Playing with Karen Kent I got my chops on harp, expanded my blues “vocabulary” and met other musicians. George Griffin was one. His trio featured one of the best rhythm sections I’d heard. George wanted a sideman and he invited me to sit in with the band, again and again. Once the guest appearances started to conflict with Karen’s gigs, I was asked to make a commitment. I signed on as a G-Man. As I remember it, they were called “Doubleshot” and I suggested the name “G-Men.” We became a tight, hard-workin’ blues (mostly) band. We had a Southern rock influence, and we worked in a few ballads (as you'll see and hear in the video clips and downloads provided below).
George blended in his original songs with good covers, and I got to add a few original songs of my own. Moreover, George was committed to going as “big time” as he could, so we played anything/everything that came our way and hit the studio to record “Caught Between the Sun and the Moon.” The CD title certainly captured the unique feeling I had loading up at Norm’s the morning after a gig that began at midnight.
We played with a slight – some might say pronounced – chip on our shoulder, as we felt overlooked by the local scene. George aggressively marketed us and booked us throughout the metro area. One reviewer described us as having “…heart and just-so-damned-glad-to-be-here enthusiasm.” We placed third in a “blues band” competition (the two ahead of us appear in the book, “Magic City Nights”), and we received a nice compliment from the MC Alan Hunter (one of the original MTV V-jays) at the awards ceremony that I used to promote us (in the photo gallery below). One street paper gave our CD a great review and my song “City of Thieves” and my lead on “Hayley” were singled out (also in the photo gallery).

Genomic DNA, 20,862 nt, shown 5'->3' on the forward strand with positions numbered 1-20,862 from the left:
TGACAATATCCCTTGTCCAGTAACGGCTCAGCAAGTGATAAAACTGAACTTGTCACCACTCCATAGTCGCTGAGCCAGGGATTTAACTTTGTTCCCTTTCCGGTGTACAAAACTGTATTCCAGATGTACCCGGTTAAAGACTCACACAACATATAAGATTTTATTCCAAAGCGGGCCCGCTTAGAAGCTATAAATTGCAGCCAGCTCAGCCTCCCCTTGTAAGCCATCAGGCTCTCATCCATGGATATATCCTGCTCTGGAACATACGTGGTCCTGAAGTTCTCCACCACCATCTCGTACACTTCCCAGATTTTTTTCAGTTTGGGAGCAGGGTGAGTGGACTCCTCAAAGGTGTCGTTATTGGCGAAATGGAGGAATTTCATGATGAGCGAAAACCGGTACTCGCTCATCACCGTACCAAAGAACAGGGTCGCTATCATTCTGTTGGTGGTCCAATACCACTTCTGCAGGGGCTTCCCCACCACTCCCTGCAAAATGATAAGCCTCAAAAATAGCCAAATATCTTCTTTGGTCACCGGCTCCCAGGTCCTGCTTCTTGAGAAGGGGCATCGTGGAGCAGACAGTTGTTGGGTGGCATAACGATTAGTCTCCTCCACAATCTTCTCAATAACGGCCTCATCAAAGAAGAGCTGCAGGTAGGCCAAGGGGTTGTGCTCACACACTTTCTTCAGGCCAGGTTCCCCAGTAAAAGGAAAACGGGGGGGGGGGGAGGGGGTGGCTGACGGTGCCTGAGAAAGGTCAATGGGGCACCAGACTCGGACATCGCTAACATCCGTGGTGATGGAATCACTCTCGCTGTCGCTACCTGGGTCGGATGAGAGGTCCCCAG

I've heard that three to five years is about the natural life expectancy of a bar band. I found that short shelf life occurs regardless of good intentions and original aspirations. When we placed third in a local blues band competition for the 2nd straight year, George needed to figure out the direction of the band. I realized it time to leave. In November ’99 I signed off. To be clear, it was a great trip and we had a lot of memorable gigs. I’m grateful for the experience and the time in the studio. Enjoy the accompanying downloads (I play the leads on “Morning Light” and “New York City,” and harp on "Rebel Rose" and “Candyman” – I was told this song was played at a strip club over in Bessemer, but what do I know?). I hear George still plays the B'ham metro area, and Seebie is back in his band.
At the 8 Second Ride early on
Same gig, and Seebie steps out on bass
Got to step out with one of my favorite blues numbers. Yes, it's the Nighthawks arrangement with the Magic Sam riff.